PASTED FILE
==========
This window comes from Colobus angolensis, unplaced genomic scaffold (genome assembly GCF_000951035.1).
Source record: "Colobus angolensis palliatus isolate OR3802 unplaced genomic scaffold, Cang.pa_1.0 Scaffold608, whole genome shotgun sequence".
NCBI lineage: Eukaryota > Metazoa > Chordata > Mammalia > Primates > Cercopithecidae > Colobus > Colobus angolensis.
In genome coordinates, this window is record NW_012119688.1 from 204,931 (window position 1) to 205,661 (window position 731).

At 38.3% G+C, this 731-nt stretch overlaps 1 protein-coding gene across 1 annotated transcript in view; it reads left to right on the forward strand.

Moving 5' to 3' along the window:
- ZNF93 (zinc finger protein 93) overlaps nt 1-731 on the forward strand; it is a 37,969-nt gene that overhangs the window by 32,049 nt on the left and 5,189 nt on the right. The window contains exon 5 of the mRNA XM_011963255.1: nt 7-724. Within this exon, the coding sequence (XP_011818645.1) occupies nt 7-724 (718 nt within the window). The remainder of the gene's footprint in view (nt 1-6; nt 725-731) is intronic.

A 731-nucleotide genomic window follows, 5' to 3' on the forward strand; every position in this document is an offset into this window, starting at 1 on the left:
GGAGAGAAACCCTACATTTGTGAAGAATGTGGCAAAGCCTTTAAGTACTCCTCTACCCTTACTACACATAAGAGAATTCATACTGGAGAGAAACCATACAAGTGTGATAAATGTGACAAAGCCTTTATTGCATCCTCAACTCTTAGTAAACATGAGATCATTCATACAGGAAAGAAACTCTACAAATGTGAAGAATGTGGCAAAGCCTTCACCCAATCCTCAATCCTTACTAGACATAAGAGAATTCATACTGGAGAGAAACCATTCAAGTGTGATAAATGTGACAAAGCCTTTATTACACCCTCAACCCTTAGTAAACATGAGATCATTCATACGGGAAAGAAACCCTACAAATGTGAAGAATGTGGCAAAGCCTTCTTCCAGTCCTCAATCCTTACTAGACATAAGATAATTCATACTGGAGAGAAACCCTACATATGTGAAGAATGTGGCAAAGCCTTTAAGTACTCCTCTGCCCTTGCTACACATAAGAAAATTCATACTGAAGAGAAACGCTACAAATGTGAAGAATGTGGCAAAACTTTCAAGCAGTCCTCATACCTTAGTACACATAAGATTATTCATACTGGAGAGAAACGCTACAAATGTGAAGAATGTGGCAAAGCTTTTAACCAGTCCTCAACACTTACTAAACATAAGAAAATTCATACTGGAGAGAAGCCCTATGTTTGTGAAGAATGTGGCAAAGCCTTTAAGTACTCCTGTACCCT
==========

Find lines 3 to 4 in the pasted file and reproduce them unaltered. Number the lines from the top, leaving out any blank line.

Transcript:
NCBI lineage: Eukaryota > Metazoa > Chordata > Mammalia > Primates > Cercopithecidae > Colobus > Colobus angolensis.
In genome coordinates, this window is record NW_012119688.1 from 204,931 (window position 1) to 205,661 (window position 731).